I was talking to a videographer yesterday.  We've worked together for over a decade and are good friends.  We just started talking and he told me he has seen at least ten reporters cry in the middle of a deposition. 

I was shocked.  I couldn't believe a reporter would do that.  I have cried one time that I know of in the last ten years; it was a German scientist with a broken accent and I struggled all day.  I went into the bathroom once and had a "pitty party" for myself.  I never did it in the conference room in front of anyone.

Don't get me wrong, there has been many times where I felt overwhelmed with an accent along with the terminology.  I've always been able to keep it together and be professional and just deal with it except that one time I went to the bathroom.

I was just a bit surprised that these reporters don't have the wherewithall to know to take it privately if you can't keep it together.  Very unprofessional.

I'm not talking about sad events on jobs and you cry because it is "sad."  That can happen to any of us.  I'm talking about the terminology being too difficult and crying.


Anyone want to weigh in on this issue?




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Not really because half the attorneys were sharing a copy.  It was actually eight attorneys and I was getting paid for four copies.

I'm late to the party on this one.  I've only ever become misty-eyed through some very sad testimony - i.e., the very tragic death of the witness's loved one where the person killed was literally in the wrong place at the wrong time.  (Yeah, I'm not as likely to cry is someone got killed by being an idiot.)  I am a reporter who is more likely to get irritated and ticked when the testimony is difficult - and difficult for me means people being a**holes.  I had three people getting snitty, unprofessional, inappropriately emboldened the other day with a complete disregard for the record; so I did what I've done in the past.  I took my hands off the machine and said, "Look, I'm going off the record because I can't get this down - so tell me what you want to do."  This was after numberous polite and then increasingly firmer requests.  I am a lot more likely to get beyond ticked as opposed to crying.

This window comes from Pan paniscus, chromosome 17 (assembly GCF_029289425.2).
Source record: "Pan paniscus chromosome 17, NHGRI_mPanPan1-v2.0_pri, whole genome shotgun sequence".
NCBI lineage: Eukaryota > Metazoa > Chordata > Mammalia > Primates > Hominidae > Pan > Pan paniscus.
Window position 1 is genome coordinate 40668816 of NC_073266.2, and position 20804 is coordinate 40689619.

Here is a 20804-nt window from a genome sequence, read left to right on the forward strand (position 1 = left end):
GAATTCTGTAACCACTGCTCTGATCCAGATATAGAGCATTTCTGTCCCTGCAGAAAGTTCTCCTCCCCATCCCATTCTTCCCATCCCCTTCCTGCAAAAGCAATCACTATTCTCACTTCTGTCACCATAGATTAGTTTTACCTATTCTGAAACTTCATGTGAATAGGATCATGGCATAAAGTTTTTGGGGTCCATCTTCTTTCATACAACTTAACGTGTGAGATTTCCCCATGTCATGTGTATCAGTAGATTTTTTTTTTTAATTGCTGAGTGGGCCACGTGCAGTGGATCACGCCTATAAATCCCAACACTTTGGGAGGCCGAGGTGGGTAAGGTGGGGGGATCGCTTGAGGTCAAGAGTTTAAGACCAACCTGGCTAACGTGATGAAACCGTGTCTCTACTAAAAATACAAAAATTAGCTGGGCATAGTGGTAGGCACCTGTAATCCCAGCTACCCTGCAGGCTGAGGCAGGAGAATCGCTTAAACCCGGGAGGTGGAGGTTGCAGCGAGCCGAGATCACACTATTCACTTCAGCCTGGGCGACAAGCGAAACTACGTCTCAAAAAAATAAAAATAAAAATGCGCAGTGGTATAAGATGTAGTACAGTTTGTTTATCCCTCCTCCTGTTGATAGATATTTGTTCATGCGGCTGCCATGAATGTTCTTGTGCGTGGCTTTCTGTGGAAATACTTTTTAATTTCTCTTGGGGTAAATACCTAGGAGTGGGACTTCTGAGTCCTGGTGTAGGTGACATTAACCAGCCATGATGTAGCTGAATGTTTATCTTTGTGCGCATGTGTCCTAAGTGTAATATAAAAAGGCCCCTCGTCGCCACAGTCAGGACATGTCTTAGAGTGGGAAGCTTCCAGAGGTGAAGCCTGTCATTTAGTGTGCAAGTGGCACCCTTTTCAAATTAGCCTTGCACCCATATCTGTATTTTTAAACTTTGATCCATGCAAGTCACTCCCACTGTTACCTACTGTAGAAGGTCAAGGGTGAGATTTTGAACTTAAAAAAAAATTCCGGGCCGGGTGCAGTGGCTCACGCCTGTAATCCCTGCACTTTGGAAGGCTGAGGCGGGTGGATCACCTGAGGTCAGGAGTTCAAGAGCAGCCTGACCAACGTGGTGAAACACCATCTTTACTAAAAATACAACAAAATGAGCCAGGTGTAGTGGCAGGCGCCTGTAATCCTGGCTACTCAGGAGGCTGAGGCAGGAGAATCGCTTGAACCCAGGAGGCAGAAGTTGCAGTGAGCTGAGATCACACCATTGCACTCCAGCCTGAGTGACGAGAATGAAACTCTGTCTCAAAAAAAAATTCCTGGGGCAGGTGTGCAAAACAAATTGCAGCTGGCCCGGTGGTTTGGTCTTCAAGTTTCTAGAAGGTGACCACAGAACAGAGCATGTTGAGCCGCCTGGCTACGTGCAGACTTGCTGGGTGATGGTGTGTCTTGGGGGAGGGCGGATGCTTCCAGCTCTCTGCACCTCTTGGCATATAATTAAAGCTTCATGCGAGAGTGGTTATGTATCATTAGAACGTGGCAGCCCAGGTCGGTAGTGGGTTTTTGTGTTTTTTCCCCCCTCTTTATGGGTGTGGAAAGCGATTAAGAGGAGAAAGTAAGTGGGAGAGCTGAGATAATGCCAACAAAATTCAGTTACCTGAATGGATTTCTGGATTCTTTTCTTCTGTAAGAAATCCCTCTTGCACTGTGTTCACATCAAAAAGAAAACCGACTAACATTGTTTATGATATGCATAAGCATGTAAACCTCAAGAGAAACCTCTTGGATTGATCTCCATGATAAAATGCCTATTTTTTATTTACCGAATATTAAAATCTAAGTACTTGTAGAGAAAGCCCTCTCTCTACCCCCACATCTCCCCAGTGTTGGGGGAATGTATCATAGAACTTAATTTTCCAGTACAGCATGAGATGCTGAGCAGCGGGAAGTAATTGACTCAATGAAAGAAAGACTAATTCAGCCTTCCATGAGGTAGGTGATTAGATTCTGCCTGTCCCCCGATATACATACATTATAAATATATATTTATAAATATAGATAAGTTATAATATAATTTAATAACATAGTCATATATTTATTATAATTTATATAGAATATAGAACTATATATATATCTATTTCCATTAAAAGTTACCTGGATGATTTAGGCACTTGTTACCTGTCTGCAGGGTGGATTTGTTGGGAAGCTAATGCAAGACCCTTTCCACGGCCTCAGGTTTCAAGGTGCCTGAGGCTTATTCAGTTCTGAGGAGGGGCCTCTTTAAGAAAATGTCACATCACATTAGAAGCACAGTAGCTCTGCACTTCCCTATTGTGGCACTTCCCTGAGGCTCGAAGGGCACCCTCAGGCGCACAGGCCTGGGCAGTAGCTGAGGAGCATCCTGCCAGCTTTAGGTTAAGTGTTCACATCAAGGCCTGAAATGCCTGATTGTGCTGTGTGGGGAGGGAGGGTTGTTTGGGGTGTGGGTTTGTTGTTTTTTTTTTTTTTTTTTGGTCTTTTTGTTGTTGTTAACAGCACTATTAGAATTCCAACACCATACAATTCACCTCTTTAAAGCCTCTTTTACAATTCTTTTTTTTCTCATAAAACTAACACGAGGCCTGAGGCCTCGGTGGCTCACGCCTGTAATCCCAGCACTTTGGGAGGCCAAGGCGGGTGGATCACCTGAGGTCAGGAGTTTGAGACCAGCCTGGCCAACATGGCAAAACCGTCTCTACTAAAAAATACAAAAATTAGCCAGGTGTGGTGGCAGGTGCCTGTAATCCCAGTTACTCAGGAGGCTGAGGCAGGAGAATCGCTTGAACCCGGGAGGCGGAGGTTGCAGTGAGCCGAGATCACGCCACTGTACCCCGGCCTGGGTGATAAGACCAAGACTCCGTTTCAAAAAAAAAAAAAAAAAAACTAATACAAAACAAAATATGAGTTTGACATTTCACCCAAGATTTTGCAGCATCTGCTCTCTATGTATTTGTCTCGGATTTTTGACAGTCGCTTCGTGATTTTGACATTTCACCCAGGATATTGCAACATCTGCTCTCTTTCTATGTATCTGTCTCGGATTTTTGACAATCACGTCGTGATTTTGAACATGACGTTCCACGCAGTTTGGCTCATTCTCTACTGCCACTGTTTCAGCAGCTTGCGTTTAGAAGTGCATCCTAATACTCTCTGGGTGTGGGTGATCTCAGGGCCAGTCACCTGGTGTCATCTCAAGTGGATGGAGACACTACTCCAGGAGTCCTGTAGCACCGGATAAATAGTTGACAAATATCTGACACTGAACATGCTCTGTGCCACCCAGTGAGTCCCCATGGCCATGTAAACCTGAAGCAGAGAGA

BUT I started this career at 35.  I worked in the entertainment industry for over a decade before this - with producers and agents and talent and execs that were unfair for infinitely more ridiculous reasons than I've seen in depo (seriously) - so my tendency to cry has been squelched by another industry.  It's probably why I don't cry if I think someone did something stupid or they're completely exaggerating something, regardless of the consequence.  I think the last time I cried was when a VERY powerful baseball agent berated me on the phone for half an hour because of something my anchor did after he discussed the interview with my producer.  They wouldn't answer their phones - so it was up to me to get screamed at like a straw man.  At the end he said, "I know you had no control over it, but I'm really p*ssed off right now."  Thanks, dude.  I felt better after the president of an MLB team told me, "Oh, he yells at me all the time."  That was the last time I cried on the job.

So perhaps it's age and crustiness thing.  I am very glad I didn't get into court reporting without some general life under my belt.

Huh?  "NUMBEROUS"?  I need to sleep more.

Randall, couple things. First, you recently called me out for commenting on a misspelling here at csrNation, your reasoning being that this is a venue in which we're not being graded. So what the heck is your "two T's" comment to Kelli all about, then??

Also, I saw some kind of brouhaha about you on a FB page. What's going on, man??

Shoot, I almost never get to use that word, and now I see I'm to be foiled. Ah, well. It's good to hear your heart is in the right place. :) You have a happy Labor Day too, Randall!


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